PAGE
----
For Muslims, Jews are fellow Ahl e Kitab (People of the Book) and children of Abraham, a religious kinship that, ideally, should translate into warm ties between the world’s Muslims and Jews.
But the domination of politics means religious affiliations take a back seat and more potent rhetoric comes into play. Too often, in too many places, Muslims and Jews have been unable to translate their similarities into good ties, falling into the trap of preconceived notions, propaganda and in some cases, blatant hatred and violence.
It’s a sad fact that antisemitism has been accepted in various Muslim-majority countries where their citizens have long been fed a steady diet of gross exaggerations and falsehoods painting Jews in a negative, conspiratorial light.
A common but unsubstantiated belief amongst many Pakistanis is that the Jews control the world’s finance and media industries. Just last year, during an interview with CNN, Pakistan’s former Foreign Minister Shah Mahmood Qureshi alleged that Israel had “deep pockets” and “they control the media.”
Supporters of the Pakistani religious group, Jamaat-e-Islami, take part in a rally in support of the Palestinian cause, in Peshawar, Pakistan last yearAP Photo/Muhammad Sajjad
The contention that Israel and/or Jews are obsessively engaged in a long-term plot to destabilize or defang Pakistan (in cahoots with Islamabad’s enemies), and that Pakistan has a foundational, if not sanctified, duty to dismantle Israel, is practically an iron rule of Pakistani grassroots and political discourse.
Supporters of the Islamist party Jamaat-e-Islami rally in Karachi, Pakistan against the United Arab Emirates-Israeli deal to establish full diplomatic tiesAP Photo/Fareed Khan
A consequence of this constant normalization of prejudice is that many Muslims, not least in Pakistan, consider that Jews deserve our hatred and disdain. Perhaps it is easier to hate, because hatred amplifies our own opinion of ourselves, while positive engagement forces us to appreciate the good in someone else.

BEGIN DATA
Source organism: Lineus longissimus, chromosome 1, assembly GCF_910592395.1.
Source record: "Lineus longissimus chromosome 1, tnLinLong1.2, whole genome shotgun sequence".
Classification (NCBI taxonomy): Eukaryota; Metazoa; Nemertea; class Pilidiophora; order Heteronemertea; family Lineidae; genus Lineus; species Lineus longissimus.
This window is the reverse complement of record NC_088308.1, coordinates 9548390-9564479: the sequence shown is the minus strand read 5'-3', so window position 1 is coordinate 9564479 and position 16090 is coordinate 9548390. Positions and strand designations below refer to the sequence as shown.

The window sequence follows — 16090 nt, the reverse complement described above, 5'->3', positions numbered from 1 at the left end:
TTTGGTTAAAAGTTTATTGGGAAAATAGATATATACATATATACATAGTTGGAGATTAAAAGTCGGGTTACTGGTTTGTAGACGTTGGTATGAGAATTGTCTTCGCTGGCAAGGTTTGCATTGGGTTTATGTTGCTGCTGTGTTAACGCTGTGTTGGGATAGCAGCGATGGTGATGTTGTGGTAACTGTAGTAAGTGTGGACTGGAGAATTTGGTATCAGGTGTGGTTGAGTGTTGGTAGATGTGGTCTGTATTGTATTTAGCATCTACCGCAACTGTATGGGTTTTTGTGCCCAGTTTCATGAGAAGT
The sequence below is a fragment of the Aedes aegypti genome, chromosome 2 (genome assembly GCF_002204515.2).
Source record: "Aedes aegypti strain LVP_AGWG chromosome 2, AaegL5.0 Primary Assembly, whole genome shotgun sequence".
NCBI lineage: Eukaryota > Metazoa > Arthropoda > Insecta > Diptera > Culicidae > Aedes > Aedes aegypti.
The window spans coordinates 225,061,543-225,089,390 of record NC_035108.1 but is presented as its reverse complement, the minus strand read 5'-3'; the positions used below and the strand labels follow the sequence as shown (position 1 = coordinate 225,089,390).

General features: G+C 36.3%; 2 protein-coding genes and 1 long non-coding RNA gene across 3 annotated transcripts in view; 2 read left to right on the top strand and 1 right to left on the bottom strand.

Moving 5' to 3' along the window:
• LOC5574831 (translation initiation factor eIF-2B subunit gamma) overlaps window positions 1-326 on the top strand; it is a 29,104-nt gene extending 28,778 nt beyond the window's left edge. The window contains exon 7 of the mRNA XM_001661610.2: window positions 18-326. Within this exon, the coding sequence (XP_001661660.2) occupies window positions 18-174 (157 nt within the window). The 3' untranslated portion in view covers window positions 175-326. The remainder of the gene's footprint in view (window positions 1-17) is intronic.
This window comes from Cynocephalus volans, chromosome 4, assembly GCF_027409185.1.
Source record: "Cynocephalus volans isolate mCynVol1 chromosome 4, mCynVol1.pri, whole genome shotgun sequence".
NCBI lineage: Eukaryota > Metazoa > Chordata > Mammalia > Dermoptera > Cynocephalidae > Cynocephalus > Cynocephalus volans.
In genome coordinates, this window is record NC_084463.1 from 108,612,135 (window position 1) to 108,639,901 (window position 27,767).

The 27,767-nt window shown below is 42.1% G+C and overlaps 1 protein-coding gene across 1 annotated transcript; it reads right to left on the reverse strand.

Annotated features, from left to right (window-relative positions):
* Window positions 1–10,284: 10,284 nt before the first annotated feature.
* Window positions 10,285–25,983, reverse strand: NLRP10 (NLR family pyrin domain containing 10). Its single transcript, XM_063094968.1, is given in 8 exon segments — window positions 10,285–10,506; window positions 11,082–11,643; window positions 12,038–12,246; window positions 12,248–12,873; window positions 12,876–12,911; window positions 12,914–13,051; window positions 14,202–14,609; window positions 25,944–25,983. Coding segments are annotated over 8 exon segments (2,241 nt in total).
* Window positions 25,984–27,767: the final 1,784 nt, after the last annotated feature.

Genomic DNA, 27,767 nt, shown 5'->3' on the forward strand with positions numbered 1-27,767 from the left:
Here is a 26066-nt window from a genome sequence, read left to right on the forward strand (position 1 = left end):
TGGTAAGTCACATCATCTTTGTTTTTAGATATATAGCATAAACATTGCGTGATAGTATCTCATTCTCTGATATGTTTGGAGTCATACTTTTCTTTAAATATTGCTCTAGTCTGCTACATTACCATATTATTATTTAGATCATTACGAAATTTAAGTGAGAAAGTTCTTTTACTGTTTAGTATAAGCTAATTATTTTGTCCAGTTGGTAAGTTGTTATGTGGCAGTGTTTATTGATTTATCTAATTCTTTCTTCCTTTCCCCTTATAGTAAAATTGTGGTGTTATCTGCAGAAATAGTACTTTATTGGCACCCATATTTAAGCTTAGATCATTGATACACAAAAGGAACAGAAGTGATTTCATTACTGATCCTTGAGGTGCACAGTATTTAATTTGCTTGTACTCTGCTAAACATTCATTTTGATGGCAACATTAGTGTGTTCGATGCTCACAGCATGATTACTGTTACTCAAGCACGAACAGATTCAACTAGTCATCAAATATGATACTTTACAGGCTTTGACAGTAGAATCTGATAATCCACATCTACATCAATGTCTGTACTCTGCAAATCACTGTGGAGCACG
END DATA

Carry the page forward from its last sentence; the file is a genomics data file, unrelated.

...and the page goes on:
But is this hatred based on a lack of understanding? If Muslims and Jews understood each other’s stories, would they still hate each other? How could relations between Pakistani Muslims and Jews, particularly in israel, change? What could relations between Pakistan and Israel, historical twins founded as havens for Muslims and Jews respectively, then look like?
A recent attempt to test exactly this premise has attracted significant controversy – in Pakistan. A 15 member delegation, led by two civil society groups, visited Israel in order to promote interfaith harmony primarily between Muslims and Jews. The trip was organized by the American Muslim and Multifaith Women’s Empowerment Council and by Sharaka, an NGO founded in the wake of the Abraham Accords to embed people-to-people normalization between Israel and Muslim-majority states.
American Pakistanis, a British Pakistani, prominent Pakistani journalist Ahmed Qureshi and Pakistani Jew Fischel BenKhald were also a part of this delegation.
Every Pakistani passport includes a warning in bold letters that it is valid for all countries except Israel. Nonetheless, Qureshi and BenKhald entered Israel on their Pakistani passports, making it the first-ever trip of its kind: a Pakistani journalist on a Pakistani passport, and an individual whose Pakistani passport states that he is a Jew, both travelled to Israel and, no less significant, were able to re-enter Pakistan without hindrance.
This trip clearly signals a change in attitudes about Israel and Jews within the Pakistani state.
Qureshi, who works for Pakistan’s state broadcaster, Pakistan Television (PTV), is considered an expert on the Middle East and holds an excellent reputation within powerful civilian and military quarters in Pakistan, reflected in the fact that the previous government appointed him to host a show on PTV and he was one of the commentators in Pakistan Day’s military parade on 23rd March 2022.
Qureshi told me: “All Israelis we met went the extra mile to show us that they have nothing against Muslims, that they respect Muslims, they respect Palestinian Muslims, they respect Muslims from other countries in the world, they would like to make the experience of local Palestinians and visitors from outside who want to visit [Jerusalem’s] Masjid al-Aqsa and the Dome of the Rock and other holy sites as smooth as possible.”